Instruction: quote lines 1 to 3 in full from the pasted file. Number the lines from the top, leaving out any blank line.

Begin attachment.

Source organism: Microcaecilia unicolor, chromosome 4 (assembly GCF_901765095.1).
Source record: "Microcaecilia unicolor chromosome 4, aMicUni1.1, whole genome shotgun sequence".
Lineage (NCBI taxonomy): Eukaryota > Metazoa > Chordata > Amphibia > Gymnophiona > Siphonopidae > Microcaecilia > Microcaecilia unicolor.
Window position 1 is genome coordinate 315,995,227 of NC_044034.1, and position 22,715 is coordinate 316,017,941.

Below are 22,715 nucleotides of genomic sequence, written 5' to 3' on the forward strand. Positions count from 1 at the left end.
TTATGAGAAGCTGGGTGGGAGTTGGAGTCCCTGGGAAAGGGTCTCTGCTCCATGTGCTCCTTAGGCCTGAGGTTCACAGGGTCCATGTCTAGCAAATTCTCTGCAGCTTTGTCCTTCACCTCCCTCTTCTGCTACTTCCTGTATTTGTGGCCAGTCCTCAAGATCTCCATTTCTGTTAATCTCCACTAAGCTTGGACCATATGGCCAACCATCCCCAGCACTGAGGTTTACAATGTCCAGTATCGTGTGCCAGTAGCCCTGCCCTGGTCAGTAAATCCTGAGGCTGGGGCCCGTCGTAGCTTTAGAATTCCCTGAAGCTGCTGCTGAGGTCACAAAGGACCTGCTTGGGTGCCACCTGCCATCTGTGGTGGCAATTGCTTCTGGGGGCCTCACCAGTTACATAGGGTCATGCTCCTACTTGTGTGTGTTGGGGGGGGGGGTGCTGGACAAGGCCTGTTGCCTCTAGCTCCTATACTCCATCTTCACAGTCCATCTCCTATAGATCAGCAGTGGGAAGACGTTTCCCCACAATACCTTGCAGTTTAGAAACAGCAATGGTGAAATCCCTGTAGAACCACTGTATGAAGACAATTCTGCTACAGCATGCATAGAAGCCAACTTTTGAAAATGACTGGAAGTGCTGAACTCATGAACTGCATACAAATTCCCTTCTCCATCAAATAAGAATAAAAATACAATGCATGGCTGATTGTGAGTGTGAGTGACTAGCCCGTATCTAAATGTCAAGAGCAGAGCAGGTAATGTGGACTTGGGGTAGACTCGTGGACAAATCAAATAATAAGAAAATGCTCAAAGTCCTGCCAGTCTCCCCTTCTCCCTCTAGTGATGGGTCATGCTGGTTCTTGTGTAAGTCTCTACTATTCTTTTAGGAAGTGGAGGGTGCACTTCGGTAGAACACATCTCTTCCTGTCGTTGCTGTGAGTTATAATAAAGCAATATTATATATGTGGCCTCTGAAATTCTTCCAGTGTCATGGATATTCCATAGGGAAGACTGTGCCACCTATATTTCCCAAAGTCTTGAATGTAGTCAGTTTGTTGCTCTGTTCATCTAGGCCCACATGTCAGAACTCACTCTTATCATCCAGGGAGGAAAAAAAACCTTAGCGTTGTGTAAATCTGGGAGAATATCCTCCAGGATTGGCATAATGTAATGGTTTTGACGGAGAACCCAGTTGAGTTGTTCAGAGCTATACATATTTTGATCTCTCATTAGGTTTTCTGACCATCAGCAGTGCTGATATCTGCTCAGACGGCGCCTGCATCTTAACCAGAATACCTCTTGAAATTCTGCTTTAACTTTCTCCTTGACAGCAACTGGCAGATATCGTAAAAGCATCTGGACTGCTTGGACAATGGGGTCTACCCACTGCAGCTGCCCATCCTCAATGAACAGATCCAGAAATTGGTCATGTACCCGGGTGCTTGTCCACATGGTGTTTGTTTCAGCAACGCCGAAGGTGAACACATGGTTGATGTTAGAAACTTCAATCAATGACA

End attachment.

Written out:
Source organism: Microcaecilia unicolor, chromosome 4 (assembly GCF_901765095.1).
Source record: "Microcaecilia unicolor chromosome 4, aMicUni1.1, whole genome shotgun sequence".
Lineage (NCBI taxonomy): Eukaryota > Metazoa > Chordata > Amphibia > Gymnophiona > Siphonopidae > Microcaecilia > Microcaecilia unicolor.